Plastic Bags in Our Oceans
Plastic bags in our oceans are a source of dioxin and other pollutants that are changing marine habitats and polluting our food chain.
No matter how much we try to keep our cities clean, many plastic bags end up as litter. If your city is like mine, Los Angeles, you see them on the streets every day. Some are cleaned up at public expense, but most get washed into the gutter and into our waterways. There, they break up into tiny pieces and eventually make their way to the oceans.
Plastic from cities around the world is accumulating at a an alarming rate in the center of the north Pacific, a thousand miles off the coast of California in the North Pacific Gyre. In 2004, researchers found 6 pounds of plastic for every pound of plankton in the North Pacific Gyre. In 2008, researchers find 42 pounds of plastic for every pound of plankton. That’s 8 times more plastic in just 4 years.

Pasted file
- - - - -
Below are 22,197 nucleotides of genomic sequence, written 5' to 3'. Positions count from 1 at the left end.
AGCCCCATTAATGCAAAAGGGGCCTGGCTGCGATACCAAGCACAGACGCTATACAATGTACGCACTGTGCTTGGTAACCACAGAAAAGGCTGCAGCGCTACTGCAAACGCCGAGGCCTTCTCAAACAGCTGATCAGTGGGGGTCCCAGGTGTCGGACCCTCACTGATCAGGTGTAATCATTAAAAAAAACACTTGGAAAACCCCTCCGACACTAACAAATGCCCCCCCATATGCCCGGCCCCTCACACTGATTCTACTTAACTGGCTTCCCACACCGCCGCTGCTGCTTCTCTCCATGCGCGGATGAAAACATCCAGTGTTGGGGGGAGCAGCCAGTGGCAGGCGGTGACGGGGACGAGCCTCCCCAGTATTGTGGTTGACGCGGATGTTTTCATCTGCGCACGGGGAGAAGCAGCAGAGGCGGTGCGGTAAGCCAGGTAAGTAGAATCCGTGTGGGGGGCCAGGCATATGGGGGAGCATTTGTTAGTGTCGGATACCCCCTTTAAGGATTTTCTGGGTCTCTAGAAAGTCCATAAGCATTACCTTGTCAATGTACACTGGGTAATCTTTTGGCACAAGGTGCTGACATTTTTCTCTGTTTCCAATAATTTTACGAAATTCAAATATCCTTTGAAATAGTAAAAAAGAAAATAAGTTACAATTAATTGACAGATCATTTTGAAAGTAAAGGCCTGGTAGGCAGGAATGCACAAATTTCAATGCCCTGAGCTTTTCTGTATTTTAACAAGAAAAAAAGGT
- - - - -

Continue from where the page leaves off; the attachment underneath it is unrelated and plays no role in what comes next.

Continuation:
Thousands of marine animals choke and die from ingesting this plastic, and many more are being slowly poisoned by the dioxin and other pollutants introduced by this mass of plastic. Dioxin is an endocrine disrupter, a so-called gender-bender pollutant because it causes gender mutations in fish and land animals that eat fish, like sea bass, seals, and even polar bears.
Help stop the plastic accumulating in our oceans by using reusable bags and reducing plastic in your other consumer choices as well. Every bag counts and you can help!